I sat in an orthopedic surgeon’s office in Golden, Colo., in 2004 as we discussed my left elbow. Just two days earlier I’d fallen off a ladder in my driveway and dislocated the elbow. I’d also fractured the radius bone in my forearm nearest the elbow. Repairing the damage would be complicated, he told me.
The surgeon offered me two choices. Option One was to forgo surgery. I’d have a very loose elbow, be unable to fully straighten my arm and probably develop early arthritis. Option Two was surgery. The surgeon explained that he’d try to screw the fractured pieces of my radius bone back together. But it might not be possible. In that case, he’d saw an inch off the end of the radius bone and put a cup-shaped piece of titanium in its place. We discussed two possible complications: infection and the chance that the titanium implant might wear out in about 15 years.
In lieu of a plaster cast, he’d bolt a metal hinge device called an external fixator onto the outside of my arm. It would be held in place by three-inch bolts screwed through my arm and uninjured parts of my bones. I had no idea what he was talking about. But he seemed knowledgeable and competent.
When he told me that if it were his arm, he’d want the surgery done, I signed the consent form. I wanted a fully functioning left arm. On my way out the door, I turned and asked my only relevant question of the day: “How many of these fixator things have you installed?” The surgeon gave a curious answer. They were fairly new, he said, but his practice group had installed three or four of them. I left without a second thought.
Two weeks later, I woke up from surgery with my left hand and lower forearm paralyzed.
I went to physical therapy diligently, three days a week for four months. Every two weeks I had follow-up appointments with my surgeon. He’d gaze off into the corners of the room and tell me that the paralysis was temporary, that my arm would fully heal. I grew increasingly unsure of that, though, and my doubts often kept me awake at night. Finally, my physical therapist advised that I should request a nerve conduction test.
I sat in the specialist’s office looking at the flat green line on an old-fashioned oscilloscope. I prayed for a blip. I stared intently, willing with all my might for an electrical signal from the nerve in my arm to set the green line jumping. The line stayed flat. Then the specialist turned to me and asked, “Mr. O’Connell, what do you do for a living?” With that question, he gave me the results of the test, which also told me that at age 48 I’d just joined the ranks of the disabled.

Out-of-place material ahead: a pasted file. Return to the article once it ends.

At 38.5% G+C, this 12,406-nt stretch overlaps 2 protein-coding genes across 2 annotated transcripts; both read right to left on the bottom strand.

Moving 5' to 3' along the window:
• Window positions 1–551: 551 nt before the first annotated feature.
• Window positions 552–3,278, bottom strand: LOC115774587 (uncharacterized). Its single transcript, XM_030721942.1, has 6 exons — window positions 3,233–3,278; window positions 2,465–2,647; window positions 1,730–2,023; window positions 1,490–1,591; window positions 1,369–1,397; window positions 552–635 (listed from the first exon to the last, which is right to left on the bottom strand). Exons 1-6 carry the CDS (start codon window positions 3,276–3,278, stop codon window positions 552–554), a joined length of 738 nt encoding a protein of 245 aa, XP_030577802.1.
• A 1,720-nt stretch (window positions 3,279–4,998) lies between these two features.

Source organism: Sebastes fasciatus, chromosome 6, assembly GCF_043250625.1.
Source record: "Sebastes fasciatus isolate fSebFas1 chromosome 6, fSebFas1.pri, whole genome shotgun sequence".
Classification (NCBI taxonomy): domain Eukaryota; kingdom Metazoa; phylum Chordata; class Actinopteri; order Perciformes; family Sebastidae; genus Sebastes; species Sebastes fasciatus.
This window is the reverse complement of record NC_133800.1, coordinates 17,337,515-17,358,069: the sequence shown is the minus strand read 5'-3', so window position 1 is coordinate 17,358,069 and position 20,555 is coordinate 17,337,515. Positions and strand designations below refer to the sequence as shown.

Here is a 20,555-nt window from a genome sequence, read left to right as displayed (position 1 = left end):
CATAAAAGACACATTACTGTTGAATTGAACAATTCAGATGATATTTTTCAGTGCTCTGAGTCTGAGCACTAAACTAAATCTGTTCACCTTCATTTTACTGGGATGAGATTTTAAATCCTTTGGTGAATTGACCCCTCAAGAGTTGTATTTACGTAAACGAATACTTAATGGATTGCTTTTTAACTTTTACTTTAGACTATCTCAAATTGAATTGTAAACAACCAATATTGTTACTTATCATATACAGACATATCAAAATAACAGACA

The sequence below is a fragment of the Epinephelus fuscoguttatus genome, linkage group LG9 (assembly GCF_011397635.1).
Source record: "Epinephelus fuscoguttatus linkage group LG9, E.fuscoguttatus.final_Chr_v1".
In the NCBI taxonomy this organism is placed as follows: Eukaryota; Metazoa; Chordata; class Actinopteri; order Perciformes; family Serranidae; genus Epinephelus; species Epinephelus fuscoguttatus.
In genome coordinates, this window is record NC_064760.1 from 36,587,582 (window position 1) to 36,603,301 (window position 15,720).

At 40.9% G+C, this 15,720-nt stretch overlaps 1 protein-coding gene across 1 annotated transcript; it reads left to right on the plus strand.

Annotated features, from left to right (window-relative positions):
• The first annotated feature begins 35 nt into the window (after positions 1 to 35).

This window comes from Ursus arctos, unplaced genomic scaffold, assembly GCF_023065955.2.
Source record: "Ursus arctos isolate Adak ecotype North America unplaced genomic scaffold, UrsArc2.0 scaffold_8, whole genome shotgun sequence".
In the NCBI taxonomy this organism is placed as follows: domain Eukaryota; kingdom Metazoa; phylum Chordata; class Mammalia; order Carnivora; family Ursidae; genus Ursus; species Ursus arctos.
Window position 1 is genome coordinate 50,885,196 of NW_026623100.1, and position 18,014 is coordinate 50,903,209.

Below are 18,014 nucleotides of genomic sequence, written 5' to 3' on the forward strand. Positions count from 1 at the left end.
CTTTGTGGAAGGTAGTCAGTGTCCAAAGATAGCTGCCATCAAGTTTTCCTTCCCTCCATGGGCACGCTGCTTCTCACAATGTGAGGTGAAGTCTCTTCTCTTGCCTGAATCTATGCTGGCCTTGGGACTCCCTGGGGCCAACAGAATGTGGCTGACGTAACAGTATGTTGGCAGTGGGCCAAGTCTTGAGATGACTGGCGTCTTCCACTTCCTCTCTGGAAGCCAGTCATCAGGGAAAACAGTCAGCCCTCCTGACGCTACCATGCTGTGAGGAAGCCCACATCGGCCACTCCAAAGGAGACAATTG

I looked up sadly and told him. “I’m a construction guy who loved to work with his hands.”
Many surgeries cause temporary numbness; very few result in permanent paralysis, as mine had. Months later, I learned that the damage had probably been caused when my first surgeon was placing the external fixator device on my arm. Most likely some of my radial nerve had gotten wrapped around his drill bit, turning the nerve to mush. But even without this later knowledge I no longer trusted my surgeon. I began looking for a new one to repair the nerve damage.
I talked to everyone I could find, studied the Colorado physician licensing Web site and found a few physician-rating sites on the Internet. What I needed was a list of surgeons who had pulled off miraculous, come-from-behind arm repairs, but none of the Web sites showed that. Eventually, I settled on someone who had done a lot of arm repairs for Colorado Rockies pitchers. I figured if the Rockies trust this doctor to fix million-dollar arms, he must be very good.
Surgery No. 2 took place 41 / 2 months after the first one. It was expected to be a simple nerve repair. In a worst-case scenario — if it turned out the arm nerve was beyond repair — the surgeon would remove the sural nerve from the back of my left calf and use it as a donor nerve graft for my arm.
To understand what my surgeon was talking about, I had spent $300 on a copy of Gray’s Anatomy of the Human Body, long a staple of medical students and doctors. There I learned where the sural nerve was and the part of my foot that would become numb forever if it was removed. I read about nerve grafts on a number of Internet sites and learned that short nerve grafts — of one to three centimeters — usually bring back some motor function, while longer grafts seldom work.
When I awoke from the surgery, I looked down and saw that my left arm and left leg were heavily bandaged. It had been a worst-case scenario. A few minutes later, my new surgeon walked in. My first question to him: “How long’s my graft?” He stuttered a bit, looked down and said, “The nerve [in your arm] was totally destroyed. Seven and a half centimeters.”